Since the discussion was breached by serious misinformation, Schaffner explained why the live, attenuated nasal spray vaccine also does not cause flu.
“It is a miracle of modern science that the virus can stimulate your immune system but it cannot get down into your chest,” he said. “It can’t multiply there. It’s ‘cold adapted,’ as we call it, and cannot multiply at the slightly higher temperatures down in your lungs. Even that live attenuated virus cannot give you the flu.”
Stinchfield said unequivocally, “It is not possible to get influenza from the flu vaccine.” She then added an artful analogy that vaccination is like practicing before a game or performance.
“When your kids are saying they don’t want to get the flu shot, tell them you practice for your sport, you practice for choir and band,” she said. “This is practice for your immune system. You give it a little bit of a vision ahead of time so when the real virus comes your way, your immune system is ready.”
The 2021-2022 influenza vaccine protects against four strains of flu, with immunity in place about two weeks after vaccination. However, the vaccine does not protect against other viruses.
“It is not uncommon during respiratory season that someone would get the flu vaccine and a week later get a cold,” Walensky said. “We need to make sure that people recognize that is not the flu vaccine.”
Regarding efficacy, the flu vaccine is made every year to match the circulating viral strains. Sometimes, it is more effective than others. However, even in an imperfect year, the flu vaccine can prevent hospitalization and death, Walensky said. For example, a record 199 children died of flu during the 2019-2020 season in the United States. “Consistent with findings from other seasons, about 80% of those children were unvaccinated,” she said.
Co-Infection with SARS-CoV-2
If flu returns in force, there also is a risk of co-infection with COVID-19, which could prompt a serious inflammatory immune response. The viruses can present with similar symptoms of fever, cough, and shortness of breath, but there are tests to discern between the two or identify a co-infection.
“I have seen a couple of cases who had both infections simultaneously,” Jamie Rutland, MD, CEO of West Coast Lung in Newport Beach, CA, said at the NFID conference. “Those individuals were taken care of at home, but when they presented to the ER, they were positive for influenza A and SARS-CoV-2. The inflammatory response of the immune system is going to be activated, which, quite frankly, is what we are all afraid of.”2
“It’s another reason to get vaccinated for both, and we may see more co-infections because there will be more flu this year,” Schaffner added.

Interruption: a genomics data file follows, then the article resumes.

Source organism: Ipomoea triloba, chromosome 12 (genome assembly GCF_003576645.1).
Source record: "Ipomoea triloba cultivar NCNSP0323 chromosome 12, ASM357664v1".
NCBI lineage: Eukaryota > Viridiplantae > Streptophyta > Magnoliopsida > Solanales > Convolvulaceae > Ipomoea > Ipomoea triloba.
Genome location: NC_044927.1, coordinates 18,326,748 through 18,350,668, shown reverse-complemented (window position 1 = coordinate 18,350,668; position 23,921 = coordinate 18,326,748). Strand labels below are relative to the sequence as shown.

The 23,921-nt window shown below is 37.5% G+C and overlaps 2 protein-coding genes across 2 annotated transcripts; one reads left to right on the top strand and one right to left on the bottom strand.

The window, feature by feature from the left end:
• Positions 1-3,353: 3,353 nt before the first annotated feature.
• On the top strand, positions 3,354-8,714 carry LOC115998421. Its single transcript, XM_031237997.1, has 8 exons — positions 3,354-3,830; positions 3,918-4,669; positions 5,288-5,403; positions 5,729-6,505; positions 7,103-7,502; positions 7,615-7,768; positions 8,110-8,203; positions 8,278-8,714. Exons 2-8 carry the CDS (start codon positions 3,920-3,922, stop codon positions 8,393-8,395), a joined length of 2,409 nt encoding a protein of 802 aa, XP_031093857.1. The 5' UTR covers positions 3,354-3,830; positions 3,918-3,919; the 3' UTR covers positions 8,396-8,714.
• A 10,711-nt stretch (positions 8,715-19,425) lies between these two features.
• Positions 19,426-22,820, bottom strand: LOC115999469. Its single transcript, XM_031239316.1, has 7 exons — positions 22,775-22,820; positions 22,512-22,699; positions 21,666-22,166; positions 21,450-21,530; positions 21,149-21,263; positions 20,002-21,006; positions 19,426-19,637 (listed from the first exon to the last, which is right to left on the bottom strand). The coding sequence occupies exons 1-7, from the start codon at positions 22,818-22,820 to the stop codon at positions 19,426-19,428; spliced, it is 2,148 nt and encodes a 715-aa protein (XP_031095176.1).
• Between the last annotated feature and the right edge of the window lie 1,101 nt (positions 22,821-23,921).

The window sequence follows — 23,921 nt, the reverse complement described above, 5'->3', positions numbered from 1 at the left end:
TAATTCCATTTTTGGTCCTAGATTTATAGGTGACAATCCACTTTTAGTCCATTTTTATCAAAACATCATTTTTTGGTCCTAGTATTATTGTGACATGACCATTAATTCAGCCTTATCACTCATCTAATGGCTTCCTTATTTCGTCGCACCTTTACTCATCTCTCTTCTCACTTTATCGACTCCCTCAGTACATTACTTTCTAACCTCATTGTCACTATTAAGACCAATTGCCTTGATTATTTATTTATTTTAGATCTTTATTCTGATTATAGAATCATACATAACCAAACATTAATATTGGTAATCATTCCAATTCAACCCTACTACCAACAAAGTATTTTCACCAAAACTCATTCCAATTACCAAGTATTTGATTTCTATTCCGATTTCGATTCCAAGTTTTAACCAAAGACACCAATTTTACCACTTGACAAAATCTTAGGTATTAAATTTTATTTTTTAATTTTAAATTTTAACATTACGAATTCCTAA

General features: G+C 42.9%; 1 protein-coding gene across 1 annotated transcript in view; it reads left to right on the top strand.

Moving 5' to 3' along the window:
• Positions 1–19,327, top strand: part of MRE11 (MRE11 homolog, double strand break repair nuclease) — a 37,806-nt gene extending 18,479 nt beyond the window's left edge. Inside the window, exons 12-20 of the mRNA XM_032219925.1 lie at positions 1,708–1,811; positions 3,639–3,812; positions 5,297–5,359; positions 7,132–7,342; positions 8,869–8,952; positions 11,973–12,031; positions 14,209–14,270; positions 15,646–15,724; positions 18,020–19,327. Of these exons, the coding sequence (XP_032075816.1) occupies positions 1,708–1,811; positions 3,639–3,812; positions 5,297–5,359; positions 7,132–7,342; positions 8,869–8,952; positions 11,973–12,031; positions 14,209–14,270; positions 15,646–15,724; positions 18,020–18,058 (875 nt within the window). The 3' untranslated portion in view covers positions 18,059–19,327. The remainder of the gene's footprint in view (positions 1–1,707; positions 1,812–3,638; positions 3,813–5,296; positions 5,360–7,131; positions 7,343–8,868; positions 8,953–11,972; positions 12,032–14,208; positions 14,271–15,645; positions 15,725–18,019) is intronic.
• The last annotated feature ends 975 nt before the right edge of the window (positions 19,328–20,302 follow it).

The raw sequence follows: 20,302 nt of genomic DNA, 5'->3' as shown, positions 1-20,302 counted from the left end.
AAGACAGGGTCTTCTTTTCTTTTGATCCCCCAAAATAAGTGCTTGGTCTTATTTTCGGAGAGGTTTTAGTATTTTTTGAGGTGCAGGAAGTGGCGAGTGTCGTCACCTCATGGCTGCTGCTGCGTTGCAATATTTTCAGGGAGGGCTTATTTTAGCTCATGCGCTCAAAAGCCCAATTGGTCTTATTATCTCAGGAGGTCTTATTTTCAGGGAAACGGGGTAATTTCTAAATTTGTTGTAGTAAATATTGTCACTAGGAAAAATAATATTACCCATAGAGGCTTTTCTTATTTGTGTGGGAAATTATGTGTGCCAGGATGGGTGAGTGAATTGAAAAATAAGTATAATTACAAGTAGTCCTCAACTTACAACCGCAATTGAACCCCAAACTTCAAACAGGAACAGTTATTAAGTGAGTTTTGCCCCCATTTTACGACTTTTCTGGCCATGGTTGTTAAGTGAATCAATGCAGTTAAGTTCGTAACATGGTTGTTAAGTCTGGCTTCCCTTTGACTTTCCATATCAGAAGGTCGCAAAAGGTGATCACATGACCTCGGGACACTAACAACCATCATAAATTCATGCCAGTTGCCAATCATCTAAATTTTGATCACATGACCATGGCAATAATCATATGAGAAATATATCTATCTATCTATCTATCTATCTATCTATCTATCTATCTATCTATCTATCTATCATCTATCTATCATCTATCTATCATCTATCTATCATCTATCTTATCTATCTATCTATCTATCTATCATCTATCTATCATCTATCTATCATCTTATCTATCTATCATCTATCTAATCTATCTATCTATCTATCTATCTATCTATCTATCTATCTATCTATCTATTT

Both influenza and SARS-CoV-2 are serious infections during pregnancy, so the safety of vaccines for both viruses was emphasized to protect mother and child. There also are effective antiviral treatments for influenza, and pregnant women were urged to contact their provider at the first sign of symptoms.
“It is really helpful to call early, because your oxygen level can’t go too low before it starts effecting the baby,” Laura Riley, MD, obstetrician and gynecologist-in-chief at NewYork-Presbyterian said at the NFID conference. “We want to know if you are having those symptoms, even if they seem mild. Most pregnant women we don’t even test. If we think it’s flu, we are going to give you medicine. That’s how serious we take it.”
The CDC has rigorous safety systems in place for both flu and SARS-CoV-2, which in terms of adverse events allows detection of “needles in haystacks when they occur,” Walensky said. “We have seen extraordinary safety with the flu and COVID vaccines in pregnancy.”
There is some thought the pandemic will change the way people respond to respiratory viruses, and measures like masking, social distancing, and avoiding crowded indoor settings will become more common in future flu seasons. Given the social division over COVID-19, all bets are off on people for the current flu season.
“There are probably two groups out there, one being the very careful who are following this thoughtfully,” Schaffner said. “The data from the NFID survey [indicate] that these people will put on masks and do a little more social distancing when they encounter influenza in their community. There are other folks, as we know, who are still pretty cavalier about influenza and probably won’t take those precautions.”
In addition to emphasizing vaccination for both viruses, the utility of masking and other mitigation measures will be a recurrent public health message, particularly for those at high risk of complications if infected with either — or both, Schaffner said.
- Kaushal N. Southern Hemisphere seasonal influenza. Outbreak Observatory, John Hopkins Bloomberg School of Public Health. Sept. 16, 2021.
- National Foundation for Infectious Diseases. 2021 NFID influenza/pneumococcal disease news conference. Oct. 7, 2021.
- Johns Hopkins Medicine. Johns Hopkins 2021-22 flu campaign. 2021.
- Centers for Disease Control and Prevention. Influenza vaccination coverage among health care personnel — United States, 2019-20 influenza season. Reviewed Oct. 1, 2020.
- National Foundation for Infectious Diseases. 2021 national survey: Attitudes about influenza, pneumococcal disease, and COVID-19. October 2021.